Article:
Elizabeth Anderson: "To a mainstream Christian, Jew or Muslim, nothing is more obvious than that founders and prophets of other religions...are either frauds or delusional". In other words, the faithful can readily see the flaws of other faiths but never the flaws of their own.

Ibn Warraq: "It is very odd that when God decides to manifest Himself, He does so only to one individual. Why can He not reveal Himself to the masses in a football stadium during the final of the World Cup". God sounds a bit like a UFO that is only seen by a hillbilly in the Ozarks.

There are many more quotes but I think the reader gets the flavour. This is a book to be enjoyed by the rational and despised by the irrational and their thought police. I recommend it wholeheartedly. However, if you ever doubt the stupidity of religion just try the Sam Harris line that replaces the word God with Zeus. This shows up religion for the ridiculous farce that it is.
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on December 7, 2007
Great book but I suspect books in this genre, either for or against atheism, are only read by those already in agreement with the author. So much for debate. I guess with the phrase "Great book" my position is exposed. What has always puzzled me about christianity is that it insists that unlike the prophets of other monotheisms, it's prophet is divine, that he is a god. And the first 5 of the 10 commandments command that you believe this and behave accordingly or else. Also puzzling is why christianity thinks this control is so necessary. Mohammad and Buddha both insisted they were not gods. Instead of commandments with a capital "C" Buddha suggested: "Be a lamp unto yourselves.
Believe nothing on the faith of traditions,
Do not believe a thing because many people speak of it.
Do not believe on the faith of the sages of the past.
Do not believe what you yourself have imagined,
persuading yourself that a God inspires you.
Believe nothing on the sole authority of your masters and priests.
After examination, believe what you yourself have tested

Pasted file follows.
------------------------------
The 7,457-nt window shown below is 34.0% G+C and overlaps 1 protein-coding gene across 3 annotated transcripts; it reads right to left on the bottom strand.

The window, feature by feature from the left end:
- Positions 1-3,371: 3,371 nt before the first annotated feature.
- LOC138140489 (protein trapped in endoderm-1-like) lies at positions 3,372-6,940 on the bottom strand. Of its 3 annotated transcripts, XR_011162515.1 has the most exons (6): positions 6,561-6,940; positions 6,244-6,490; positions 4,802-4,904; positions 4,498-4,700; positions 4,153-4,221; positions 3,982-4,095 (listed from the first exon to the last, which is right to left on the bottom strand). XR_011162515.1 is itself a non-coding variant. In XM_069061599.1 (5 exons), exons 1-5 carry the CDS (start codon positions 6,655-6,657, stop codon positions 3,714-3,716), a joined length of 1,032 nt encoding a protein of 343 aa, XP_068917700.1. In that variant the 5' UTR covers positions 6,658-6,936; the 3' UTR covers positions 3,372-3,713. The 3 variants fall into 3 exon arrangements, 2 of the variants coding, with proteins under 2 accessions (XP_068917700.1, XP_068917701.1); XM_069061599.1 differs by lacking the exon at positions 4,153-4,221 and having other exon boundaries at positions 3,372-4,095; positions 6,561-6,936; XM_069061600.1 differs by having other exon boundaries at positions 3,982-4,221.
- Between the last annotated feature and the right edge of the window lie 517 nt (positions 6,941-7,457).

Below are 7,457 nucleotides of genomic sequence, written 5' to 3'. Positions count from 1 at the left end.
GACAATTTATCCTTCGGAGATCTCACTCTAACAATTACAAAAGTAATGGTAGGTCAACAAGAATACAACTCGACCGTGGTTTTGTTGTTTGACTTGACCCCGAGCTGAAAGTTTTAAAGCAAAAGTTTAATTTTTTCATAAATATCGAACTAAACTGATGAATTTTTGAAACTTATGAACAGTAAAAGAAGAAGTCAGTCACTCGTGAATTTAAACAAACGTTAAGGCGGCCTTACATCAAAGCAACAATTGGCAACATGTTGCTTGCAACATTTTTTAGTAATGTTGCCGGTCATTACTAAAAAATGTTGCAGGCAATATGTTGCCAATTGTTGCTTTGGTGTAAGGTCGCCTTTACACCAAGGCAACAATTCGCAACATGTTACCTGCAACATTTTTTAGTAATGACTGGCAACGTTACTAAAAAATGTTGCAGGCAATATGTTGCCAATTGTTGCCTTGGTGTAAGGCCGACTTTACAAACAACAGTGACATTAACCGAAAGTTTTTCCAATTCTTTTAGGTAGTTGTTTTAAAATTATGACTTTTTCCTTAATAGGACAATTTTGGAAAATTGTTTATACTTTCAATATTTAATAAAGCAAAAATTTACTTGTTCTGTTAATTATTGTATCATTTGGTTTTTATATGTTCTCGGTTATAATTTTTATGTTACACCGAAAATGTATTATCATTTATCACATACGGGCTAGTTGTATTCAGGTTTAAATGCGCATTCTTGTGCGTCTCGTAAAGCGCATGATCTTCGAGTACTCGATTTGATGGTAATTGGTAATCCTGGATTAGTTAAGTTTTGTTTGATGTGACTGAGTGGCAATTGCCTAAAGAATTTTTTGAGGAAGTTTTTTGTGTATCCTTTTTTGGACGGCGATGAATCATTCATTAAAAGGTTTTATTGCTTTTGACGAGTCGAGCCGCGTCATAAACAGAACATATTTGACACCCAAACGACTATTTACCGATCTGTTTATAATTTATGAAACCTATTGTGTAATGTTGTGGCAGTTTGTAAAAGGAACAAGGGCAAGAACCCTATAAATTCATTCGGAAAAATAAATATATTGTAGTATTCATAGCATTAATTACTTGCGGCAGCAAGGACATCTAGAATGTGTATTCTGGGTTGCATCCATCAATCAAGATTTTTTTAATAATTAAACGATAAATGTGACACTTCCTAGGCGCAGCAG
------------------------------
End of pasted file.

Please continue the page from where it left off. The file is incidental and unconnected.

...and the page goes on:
and found to be reasonable, and conform your conduct thereto. Me, given the choice I'll stick with character building instead of obedience. The correctness of the second half of the 10 commandments doesn't require a GOD and lightning bolts (or was that just Hollywood), they are just life's practicalities, like drive on the right in USA and the left in England, social lubricants.
More of a rant then a review but if you lean my way this book will make you more comfortable with such thoughts. If you lean the other way, may GOD help you for you aren't going to learn how to do it yourself
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on December 19, 2007
After the brilliant - but short - introduction by Hitchens, the rest of the anthology offers a diverse assortment of historical writings. All interesting .. some more succinct than others - but some pretty slow reading to plough through! However, I like the size of the selections so that even with heavy reading I enjoy almost every author. A great companion to Hitchens' "God is Not Great" ... which is must reading for anyone of intellect and an open mind to the fallacies of religious dogma ,.
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on January 21, 2008
This is a great collection of great writing from authors across time and cultures. This book is really good for people like me who don't have the time to read *everything* out there by *everyone* who *ever* said *anything* about religion. You get lots of kernels. The indepthness of the historical writings is fascinating. You get to see how the same exact observations and silliness involving religion has been examined and noted over time. The new lecture by McEwan (my favorite author) was an excellent addition. The poems were striking, though readily available on the web. Highly recommended.